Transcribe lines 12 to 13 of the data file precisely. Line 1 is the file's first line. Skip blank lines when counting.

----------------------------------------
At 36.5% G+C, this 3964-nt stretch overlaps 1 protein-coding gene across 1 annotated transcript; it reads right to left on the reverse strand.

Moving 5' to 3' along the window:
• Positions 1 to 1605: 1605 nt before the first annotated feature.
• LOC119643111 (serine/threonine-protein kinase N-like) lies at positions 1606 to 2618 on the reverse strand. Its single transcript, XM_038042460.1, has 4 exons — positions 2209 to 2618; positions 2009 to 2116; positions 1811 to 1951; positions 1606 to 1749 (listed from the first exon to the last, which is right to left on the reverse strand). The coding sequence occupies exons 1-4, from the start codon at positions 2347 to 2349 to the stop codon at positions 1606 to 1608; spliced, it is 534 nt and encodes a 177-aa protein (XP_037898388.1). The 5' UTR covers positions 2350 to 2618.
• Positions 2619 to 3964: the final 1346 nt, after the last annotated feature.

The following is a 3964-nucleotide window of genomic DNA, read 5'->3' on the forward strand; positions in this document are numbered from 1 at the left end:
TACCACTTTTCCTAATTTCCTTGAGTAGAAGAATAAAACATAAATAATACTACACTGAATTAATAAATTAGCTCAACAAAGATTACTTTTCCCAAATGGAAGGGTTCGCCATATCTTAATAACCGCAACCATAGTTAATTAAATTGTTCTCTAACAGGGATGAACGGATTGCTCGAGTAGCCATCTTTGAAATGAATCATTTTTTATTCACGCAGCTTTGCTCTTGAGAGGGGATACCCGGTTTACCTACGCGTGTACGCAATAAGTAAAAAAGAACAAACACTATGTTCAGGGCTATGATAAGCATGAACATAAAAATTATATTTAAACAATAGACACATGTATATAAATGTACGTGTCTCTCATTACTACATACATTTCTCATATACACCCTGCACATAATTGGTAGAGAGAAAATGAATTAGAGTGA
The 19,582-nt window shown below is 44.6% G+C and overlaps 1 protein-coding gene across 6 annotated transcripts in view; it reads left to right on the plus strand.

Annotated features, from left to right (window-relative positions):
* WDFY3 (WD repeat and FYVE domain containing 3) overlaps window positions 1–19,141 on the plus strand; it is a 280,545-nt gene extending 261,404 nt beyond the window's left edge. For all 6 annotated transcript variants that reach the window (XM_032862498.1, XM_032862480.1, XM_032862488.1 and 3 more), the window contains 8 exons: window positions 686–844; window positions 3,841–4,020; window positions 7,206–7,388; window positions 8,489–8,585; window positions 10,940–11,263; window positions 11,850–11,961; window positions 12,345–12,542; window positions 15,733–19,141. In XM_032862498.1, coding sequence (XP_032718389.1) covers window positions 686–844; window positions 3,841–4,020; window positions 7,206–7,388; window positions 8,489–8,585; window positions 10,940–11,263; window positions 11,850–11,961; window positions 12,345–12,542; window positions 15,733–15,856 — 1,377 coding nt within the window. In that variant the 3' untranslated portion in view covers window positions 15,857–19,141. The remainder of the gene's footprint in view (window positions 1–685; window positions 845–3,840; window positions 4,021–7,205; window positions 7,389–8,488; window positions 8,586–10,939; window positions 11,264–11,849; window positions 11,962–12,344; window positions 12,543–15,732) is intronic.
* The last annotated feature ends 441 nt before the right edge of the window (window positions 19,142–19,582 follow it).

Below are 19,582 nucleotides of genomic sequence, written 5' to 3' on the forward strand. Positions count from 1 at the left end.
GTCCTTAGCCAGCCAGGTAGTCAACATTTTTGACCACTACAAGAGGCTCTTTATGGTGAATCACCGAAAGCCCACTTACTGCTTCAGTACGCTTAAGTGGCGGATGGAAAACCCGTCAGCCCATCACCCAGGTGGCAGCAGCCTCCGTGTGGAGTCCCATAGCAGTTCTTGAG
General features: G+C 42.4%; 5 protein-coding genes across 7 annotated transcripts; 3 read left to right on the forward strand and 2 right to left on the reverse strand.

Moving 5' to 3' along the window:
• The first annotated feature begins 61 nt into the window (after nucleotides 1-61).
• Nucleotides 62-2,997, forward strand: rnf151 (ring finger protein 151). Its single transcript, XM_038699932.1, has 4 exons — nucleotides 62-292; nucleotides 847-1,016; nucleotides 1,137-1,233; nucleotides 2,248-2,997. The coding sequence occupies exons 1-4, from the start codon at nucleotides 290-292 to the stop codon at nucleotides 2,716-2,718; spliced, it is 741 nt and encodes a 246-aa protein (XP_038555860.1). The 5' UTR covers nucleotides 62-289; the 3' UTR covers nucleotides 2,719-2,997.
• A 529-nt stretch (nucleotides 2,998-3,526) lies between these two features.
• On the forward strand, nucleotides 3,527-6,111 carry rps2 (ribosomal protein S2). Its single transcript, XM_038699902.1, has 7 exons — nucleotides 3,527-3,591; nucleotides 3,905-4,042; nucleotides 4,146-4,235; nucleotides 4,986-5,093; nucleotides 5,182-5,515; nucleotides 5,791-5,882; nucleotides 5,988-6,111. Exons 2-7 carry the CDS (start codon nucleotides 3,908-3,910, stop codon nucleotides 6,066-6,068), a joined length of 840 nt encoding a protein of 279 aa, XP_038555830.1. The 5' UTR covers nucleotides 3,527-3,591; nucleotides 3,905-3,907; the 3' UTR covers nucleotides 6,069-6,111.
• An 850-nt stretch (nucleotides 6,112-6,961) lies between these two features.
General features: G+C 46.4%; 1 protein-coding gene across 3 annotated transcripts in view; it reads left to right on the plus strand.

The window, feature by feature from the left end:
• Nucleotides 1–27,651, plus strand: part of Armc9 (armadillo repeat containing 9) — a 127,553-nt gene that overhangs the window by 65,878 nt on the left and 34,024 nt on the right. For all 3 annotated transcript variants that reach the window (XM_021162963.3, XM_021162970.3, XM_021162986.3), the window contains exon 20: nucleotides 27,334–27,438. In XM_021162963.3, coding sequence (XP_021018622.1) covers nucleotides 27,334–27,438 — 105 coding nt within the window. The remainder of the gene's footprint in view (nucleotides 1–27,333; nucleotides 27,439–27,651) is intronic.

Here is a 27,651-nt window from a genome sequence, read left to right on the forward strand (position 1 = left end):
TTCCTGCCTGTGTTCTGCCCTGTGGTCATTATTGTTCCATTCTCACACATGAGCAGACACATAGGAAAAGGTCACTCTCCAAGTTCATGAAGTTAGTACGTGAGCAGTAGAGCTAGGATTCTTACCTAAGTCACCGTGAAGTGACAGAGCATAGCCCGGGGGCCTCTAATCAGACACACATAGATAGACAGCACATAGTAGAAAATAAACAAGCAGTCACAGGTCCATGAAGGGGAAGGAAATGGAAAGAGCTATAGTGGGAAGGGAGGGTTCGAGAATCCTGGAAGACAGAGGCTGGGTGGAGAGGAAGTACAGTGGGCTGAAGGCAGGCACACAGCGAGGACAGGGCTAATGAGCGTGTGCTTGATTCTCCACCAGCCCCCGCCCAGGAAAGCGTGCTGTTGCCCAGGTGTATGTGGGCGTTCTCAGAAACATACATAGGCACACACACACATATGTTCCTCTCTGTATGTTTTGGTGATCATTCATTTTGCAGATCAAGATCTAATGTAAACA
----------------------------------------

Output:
Below are 19,582 nucleotides of genomic sequence, written 5' to 3' on the forward strand. Positions count from 1 at the left end.
GTCCTTAGCCAGCCAGGTAGTCAACATTTTTGACCACTACAAGAGGCTCTTTATGGTGAATCACCGAAAGCCCACTTACTGCTTCAGTACGCTTAAGTGGCGGATGGAAAACCCGTCAGCCCATCACCCAGGTGGCAGCAGCCTCCGTGTGGAGTCCCATAGCAGTTCTTGAG